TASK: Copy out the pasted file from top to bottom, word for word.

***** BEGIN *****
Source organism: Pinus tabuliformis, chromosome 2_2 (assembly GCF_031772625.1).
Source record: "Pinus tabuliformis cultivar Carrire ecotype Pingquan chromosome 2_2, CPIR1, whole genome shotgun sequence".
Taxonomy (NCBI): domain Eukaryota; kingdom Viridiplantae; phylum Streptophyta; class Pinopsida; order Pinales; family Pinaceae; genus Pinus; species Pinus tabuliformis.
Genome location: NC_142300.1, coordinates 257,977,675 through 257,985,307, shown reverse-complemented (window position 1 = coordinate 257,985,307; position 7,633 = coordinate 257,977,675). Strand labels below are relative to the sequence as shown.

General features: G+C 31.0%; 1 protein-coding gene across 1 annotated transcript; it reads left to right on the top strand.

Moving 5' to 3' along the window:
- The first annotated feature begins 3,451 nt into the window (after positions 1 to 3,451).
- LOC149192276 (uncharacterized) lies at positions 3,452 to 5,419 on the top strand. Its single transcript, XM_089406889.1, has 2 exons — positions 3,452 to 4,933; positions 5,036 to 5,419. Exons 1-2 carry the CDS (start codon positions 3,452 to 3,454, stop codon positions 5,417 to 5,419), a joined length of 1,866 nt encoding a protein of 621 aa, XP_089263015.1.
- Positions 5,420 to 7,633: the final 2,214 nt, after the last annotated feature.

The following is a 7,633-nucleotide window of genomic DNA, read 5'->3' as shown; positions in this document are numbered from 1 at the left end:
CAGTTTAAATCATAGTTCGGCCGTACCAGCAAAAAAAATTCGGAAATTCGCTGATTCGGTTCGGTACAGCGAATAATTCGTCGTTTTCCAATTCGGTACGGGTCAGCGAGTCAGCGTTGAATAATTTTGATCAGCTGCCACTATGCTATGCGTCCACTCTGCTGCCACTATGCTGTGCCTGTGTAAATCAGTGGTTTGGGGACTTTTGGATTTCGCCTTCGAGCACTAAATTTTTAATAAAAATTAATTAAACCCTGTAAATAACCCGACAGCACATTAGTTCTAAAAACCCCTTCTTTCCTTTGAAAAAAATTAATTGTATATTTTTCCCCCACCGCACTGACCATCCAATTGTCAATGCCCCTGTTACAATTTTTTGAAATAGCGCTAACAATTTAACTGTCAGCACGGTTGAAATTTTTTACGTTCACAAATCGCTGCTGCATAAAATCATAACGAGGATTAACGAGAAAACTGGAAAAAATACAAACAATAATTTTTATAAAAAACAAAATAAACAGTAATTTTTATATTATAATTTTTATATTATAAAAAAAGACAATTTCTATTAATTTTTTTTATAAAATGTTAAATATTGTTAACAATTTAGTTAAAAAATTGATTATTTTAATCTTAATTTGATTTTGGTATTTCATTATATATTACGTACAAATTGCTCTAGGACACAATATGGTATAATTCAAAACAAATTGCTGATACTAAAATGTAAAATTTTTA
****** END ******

Source organism: Pinus tabuliformis, chromosome 2_2 (assembly GCF_031772625.1).
Source record: "Pinus tabuliformis cultivar Carrire ecotype Pingquan chromosome 2_2, CPIR1, whole genome shotgun sequence".
Taxonomy (NCBI): domain Eukaryota; kingdom Viridiplantae; phylum Streptophyta; class Pinopsida; order Pinales; family Pinaceae; genus Pinus; species Pinus tabuliformis.
Genome location: NC_142300.1, coordinates 257,977,675 through 257,985,307, shown reverse-complemented (window position 1 = coordinate 257,985,307; position 7,633 = coordinate 257,977,675). Strand labels below are relative to the sequence as shown.

General features: G+C 31.0%; 1 protein-coding gene across 1 annotated transcript; it reads left to right on the top strand.

Moving 5' to 3' along the window:
- The first annotated feature begins 3,451 nt into the window (after positions 1 to 3,451).
- LOC149192276 (uncharacterized) lies at positions 3,452 to 5,419 on the top strand. Its single transcript, XM_089406889.1, has 2 exons — positions 3,452 to 4,933; positions 5,036 to 5,419. Exons 1-2 carry the CDS (start codon positions 3,452 to 3,454, stop codon positions 5,417 to 5,419), a joined length of 1,866 nt encoding a protein of 621 aa, XP_089263015.1.
- Positions 5,420 to 7,633: the final 2,214 nt, after the last annotated feature.

The following is a 7,633-nucleotide window of genomic DNA, read 5'->3' as shown; positions in this document are numbered from 1 at the left end:
CAGTTTAAATCATAGTTCGGCCGTACCAGCAAAAAAAATTCGGAAATTCGCTGATTCGGTTCGGTACAGCGAATAATTCGTCGTTTTCCAATTCGGTACGGGTCAGCGAGTCAGCGTTGAATAATTTTGATCAGCTGCCACTATGCTATGCGTCCACTCTGCTGCCACTATGCTGTGCCTGTGTAAATCAGTGGTTTGGGGACTTTTGGATTTCGCCTTCGAGCACTAAATTTTTAATAAAAATTAATTAAACCCTGTAAATAACCCGACAGCACATTAGTTCTAAAAACCCCTTCTTTCCTTTGAAAAAAATTAATTGTATATTTTTCCCCCACCGCACTGACCATCCAATTGTCAATGCCCCTGTTACAATTTTTTGAAATAGCGCTAACAATTTAACTGTCAGCACGGTTGAAATTTTTTACGTTCACAAATCGCTGCTGCATAAAATCATAACGAGGATTAACGAGAAAACTGGAAAAAATACAAACAATAATTTTTATAAAAAACAAAATAAACAGTAATTTTTATATTATAATTTTTATATTATAAAAAAAGACAATTTCTATTAATTTTTTTTATAAAATGTTAAATATTGTTAACAATTTAGTTAAAAAATTGATTATTTTAATCTTAATTTGATTTTGGTATTTCATTATATATTACGTACAAATTGCTCTAGGACACAATATGGTATAATTCAAAACAAATTGCTGATACTAAAATGTAAAATTTTTA